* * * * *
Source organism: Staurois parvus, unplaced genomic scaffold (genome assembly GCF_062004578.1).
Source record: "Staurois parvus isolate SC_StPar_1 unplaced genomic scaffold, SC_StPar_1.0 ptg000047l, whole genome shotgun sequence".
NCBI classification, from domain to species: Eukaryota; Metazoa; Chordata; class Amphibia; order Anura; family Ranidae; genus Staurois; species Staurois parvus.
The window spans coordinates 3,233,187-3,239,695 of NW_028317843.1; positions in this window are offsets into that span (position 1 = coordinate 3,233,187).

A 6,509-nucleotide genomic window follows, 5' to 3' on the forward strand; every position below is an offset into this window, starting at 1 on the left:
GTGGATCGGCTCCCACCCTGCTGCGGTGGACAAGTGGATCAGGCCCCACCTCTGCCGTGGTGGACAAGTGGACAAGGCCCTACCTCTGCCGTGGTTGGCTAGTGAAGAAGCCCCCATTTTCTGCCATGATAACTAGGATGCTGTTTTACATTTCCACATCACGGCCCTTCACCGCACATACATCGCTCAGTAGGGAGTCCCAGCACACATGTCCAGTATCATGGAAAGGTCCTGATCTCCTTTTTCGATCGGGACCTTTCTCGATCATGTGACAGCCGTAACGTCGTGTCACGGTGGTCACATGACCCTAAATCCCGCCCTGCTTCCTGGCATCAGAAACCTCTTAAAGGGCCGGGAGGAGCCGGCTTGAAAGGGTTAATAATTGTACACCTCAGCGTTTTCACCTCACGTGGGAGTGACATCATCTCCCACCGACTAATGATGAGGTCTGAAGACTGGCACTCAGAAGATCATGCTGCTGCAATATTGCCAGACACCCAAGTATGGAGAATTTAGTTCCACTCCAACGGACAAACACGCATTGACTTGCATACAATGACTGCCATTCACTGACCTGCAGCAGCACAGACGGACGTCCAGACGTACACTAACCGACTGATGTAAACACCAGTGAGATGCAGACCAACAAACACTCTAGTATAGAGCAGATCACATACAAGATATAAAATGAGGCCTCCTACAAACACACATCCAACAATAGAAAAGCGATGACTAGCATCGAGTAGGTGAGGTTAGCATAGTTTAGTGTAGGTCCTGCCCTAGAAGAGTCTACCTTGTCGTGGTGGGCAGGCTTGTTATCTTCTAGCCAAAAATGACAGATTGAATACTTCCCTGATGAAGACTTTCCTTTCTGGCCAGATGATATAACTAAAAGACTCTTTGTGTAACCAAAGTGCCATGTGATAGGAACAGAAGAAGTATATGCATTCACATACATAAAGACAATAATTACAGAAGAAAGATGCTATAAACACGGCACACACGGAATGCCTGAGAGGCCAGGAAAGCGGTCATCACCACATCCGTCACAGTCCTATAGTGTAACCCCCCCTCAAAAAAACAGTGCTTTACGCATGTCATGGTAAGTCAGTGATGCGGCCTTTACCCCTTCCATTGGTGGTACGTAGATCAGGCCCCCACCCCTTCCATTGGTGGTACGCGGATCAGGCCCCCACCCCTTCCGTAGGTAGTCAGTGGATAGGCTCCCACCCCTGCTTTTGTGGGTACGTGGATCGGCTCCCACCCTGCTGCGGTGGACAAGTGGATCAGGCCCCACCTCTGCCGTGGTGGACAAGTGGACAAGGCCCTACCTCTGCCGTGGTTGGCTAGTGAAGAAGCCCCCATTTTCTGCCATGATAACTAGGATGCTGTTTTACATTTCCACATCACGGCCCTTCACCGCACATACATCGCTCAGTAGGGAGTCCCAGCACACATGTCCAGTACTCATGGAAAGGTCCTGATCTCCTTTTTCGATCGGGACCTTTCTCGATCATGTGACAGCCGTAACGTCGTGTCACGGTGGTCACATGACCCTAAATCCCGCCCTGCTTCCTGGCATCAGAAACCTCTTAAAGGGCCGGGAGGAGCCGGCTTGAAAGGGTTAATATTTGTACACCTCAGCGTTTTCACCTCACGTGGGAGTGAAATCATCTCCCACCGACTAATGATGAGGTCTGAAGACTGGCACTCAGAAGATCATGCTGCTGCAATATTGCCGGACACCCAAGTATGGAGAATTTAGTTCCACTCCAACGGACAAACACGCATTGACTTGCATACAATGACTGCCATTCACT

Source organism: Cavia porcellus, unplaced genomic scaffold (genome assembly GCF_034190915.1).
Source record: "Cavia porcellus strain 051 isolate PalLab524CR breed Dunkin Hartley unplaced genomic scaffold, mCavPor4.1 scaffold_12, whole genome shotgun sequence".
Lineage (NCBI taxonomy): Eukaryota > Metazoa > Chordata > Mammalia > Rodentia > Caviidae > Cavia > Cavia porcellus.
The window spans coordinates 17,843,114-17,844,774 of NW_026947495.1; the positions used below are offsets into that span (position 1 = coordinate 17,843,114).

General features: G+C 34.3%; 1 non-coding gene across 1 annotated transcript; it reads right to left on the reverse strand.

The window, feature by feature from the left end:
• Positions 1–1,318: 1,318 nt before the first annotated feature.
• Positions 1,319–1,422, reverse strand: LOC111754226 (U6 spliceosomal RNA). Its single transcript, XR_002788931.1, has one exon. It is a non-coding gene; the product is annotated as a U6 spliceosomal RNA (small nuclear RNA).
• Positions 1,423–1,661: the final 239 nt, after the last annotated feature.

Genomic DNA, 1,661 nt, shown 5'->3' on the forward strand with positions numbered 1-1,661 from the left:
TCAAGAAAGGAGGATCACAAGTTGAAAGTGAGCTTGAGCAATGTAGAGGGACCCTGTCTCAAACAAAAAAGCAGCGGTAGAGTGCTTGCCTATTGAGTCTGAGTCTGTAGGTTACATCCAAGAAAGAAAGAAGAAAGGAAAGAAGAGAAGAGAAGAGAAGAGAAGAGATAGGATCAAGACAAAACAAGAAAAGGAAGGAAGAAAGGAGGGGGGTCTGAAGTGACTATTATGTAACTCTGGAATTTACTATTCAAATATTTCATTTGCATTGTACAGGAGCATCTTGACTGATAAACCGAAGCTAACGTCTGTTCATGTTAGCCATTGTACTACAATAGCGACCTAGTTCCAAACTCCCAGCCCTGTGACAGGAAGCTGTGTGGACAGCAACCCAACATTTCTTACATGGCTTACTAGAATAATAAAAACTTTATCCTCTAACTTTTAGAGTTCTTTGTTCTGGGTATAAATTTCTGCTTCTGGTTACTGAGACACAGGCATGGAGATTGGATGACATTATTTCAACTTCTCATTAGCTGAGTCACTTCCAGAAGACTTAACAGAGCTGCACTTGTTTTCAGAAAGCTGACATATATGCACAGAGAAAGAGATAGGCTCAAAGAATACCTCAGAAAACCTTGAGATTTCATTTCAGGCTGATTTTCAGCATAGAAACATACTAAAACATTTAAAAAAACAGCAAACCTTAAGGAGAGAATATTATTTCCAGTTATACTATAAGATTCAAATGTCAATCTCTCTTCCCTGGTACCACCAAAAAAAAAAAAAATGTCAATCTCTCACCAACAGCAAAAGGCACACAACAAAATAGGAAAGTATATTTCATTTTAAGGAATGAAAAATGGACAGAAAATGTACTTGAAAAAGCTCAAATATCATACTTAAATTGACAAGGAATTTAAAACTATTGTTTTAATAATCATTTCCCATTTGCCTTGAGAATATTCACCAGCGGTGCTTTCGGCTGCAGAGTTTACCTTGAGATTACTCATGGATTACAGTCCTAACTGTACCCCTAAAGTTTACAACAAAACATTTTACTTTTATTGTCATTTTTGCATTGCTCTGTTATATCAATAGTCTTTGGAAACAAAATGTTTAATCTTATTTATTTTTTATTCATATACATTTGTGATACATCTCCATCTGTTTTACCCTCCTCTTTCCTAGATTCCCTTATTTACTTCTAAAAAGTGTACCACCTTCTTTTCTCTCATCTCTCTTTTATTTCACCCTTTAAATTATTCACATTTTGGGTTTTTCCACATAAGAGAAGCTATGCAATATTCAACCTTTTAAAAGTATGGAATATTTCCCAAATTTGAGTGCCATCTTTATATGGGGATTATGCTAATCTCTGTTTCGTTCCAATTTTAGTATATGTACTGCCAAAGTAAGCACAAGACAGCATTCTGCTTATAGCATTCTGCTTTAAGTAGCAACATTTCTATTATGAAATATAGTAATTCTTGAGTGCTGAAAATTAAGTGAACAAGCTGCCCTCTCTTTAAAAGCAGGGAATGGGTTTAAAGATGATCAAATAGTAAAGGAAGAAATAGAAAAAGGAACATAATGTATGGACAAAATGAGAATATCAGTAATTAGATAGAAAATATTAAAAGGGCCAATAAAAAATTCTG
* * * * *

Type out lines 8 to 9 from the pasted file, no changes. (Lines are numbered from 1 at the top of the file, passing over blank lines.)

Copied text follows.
Source record: "Cavia porcellus strain 051 isolate PalLab524CR breed Dunkin Hartley unplaced genomic scaffold, mCavPor4.1 scaffold_12, whole genome shotgun sequence".
Lineage (NCBI taxonomy): Eukaryota > Metazoa > Chordata > Mammalia > Rodentia > Caviidae > Cavia > Cavia porcellus.